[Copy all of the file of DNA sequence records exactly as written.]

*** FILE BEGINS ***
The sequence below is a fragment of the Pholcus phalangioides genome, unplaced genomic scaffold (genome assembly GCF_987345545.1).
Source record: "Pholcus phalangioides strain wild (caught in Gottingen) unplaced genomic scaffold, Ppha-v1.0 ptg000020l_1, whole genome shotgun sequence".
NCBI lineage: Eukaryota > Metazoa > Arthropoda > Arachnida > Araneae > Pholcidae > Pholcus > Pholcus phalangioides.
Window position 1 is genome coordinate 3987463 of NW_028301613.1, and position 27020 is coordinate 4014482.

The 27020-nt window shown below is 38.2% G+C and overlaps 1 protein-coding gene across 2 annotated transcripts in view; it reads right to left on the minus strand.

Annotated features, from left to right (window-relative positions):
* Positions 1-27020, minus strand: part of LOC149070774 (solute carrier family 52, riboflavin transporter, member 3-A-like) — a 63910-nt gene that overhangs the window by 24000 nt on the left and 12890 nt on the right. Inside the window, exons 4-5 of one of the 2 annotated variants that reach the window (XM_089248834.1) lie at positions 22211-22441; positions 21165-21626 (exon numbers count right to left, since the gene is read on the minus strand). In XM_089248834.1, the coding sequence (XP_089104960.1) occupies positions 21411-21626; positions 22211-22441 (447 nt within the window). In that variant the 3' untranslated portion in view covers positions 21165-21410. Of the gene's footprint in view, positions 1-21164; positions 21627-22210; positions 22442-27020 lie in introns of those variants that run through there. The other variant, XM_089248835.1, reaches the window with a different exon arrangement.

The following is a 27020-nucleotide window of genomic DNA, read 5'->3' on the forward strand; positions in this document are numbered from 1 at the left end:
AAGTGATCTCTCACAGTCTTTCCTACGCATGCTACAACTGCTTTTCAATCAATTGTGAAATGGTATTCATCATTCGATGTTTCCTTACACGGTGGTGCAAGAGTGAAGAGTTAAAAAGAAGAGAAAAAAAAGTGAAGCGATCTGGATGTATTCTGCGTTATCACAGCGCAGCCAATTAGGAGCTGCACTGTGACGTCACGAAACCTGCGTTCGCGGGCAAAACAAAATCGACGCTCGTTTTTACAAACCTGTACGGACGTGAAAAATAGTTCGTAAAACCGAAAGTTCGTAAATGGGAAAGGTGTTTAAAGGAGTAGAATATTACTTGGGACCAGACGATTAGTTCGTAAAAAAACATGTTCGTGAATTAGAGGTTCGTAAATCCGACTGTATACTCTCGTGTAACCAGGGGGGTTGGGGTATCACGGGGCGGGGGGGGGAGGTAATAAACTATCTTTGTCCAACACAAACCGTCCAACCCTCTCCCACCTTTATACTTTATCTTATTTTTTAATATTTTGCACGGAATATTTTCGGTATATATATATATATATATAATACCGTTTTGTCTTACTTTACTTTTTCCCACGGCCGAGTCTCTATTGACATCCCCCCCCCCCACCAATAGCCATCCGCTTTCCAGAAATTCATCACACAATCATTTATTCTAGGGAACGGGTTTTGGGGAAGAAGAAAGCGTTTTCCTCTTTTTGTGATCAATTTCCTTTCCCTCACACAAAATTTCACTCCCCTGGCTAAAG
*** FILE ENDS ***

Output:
The sequence below is a fragment of the Pholcus phalangioides genome, unplaced genomic scaffold (genome assembly GCF_987345545.1).
Source record: "Pholcus phalangioides strain wild (caught in Gottingen) unplaced genomic scaffold, Ppha-v1.0 ptg000020l_1, whole genome shotgun sequence".
NCBI lineage: Eukaryota > Metazoa > Arthropoda > Arachnida > Araneae > Pholcidae > Pholcus > Pholcus phalangioides.
Window position 1 is genome coordinate 3987463 of NW_028301613.1, and position 27020 is coordinate 4014482.

The 27020-nt window shown below is 38.2% G+C and overlaps 1 protein-coding gene across 2 annotated transcripts in view; it reads right to left on the minus strand.

Annotated features, from left to right (window-relative positions):
* Positions 1-27020, minus strand: part of LOC149070774 (solute carrier family 52, riboflavin transporter, member 3-A-like) — a 63910-nt gene that overhangs the window by 24000 nt on the left and 12890 nt on the right. Inside the window, exons 4-5 of one of the 2 annotated variants that reach the window (XM_089248834.1) lie at positions 22211-22441; positions 21165-21626 (exon numbers count right to left, since the gene is read on the minus strand). In XM_089248834.1, the coding sequence (XP_089104960.1) occupies positions 21411-21626; positions 22211-22441 (447 nt within the window). In that variant the 3' untranslated portion in view covers positions 21165-21410. Of the gene's footprint in view, positions 1-21164; positions 21627-22210; positions 22442-27020 lie in introns of those variants that run through there. The other variant, XM_089248835.1, reaches the window with a different exon arrangement.

The following is a 27020-nucleotide window of genomic DNA, read 5'->3' on the forward strand; positions in this document are numbered from 1 at the left end:
AAGTGATCTCTCACAGTCTTTCCTACGCATGCTACAACTGCTTTTCAATCAATTGTGAAATGGTATTCATCATTCGATGTTTCCTTACACGGTGGTGCAAGAGTGAAGAGTTAAAAAGAAGAGAAAAAAAAGTGAAGCGATCTGGATGTATTCTGCGTTATCACAGCGCAGCCAATTAGGAGCTGCACTGTGACGTCACGAAACCTGCGTTCGCGGGCAAAACAAAATCGACGCTCGTTTTTACAAACCTGTACGGACGTGAAAAATAGTTCGTAAAACCGAAAGTTCGTAAATGGGAAAGGTGTTTAAAGGAGTAGAATATTACTTGGGACCAGACGATTAGTTCGTAAAAAAACATGTTCGTGAATTAGAGGTTCGTAAATCCGACTGTATACTCTCGTGTAACCAGGGGGGTTGGGGTATCACGGGGCGGGGGGGGGAGGTAATAAACTATCTTTGTCCAACACAAACCGTCCAACCCTCTCCCACCTTTATACTTTATCTTATTTTTTAATATTTTGCACGGAATATTTTCGGTATATATATATATATATATAATACCGTTTTGTCTTACTTTACTTTTTCCCACGGCCGAGTCTCTATTGACATCCCCCCCCCCCACCAATAGCCATCCGCTTTCCAGAAATTCATCACACAATCATTTATTCTAGGGAACGGGTTTTGGGGAAGAAGAAAGCGTTTTCCTCTTTTTGTGATCAATTTCCTTTCCCTCACACAAAATTTCACTCCCCTGGCTAAAG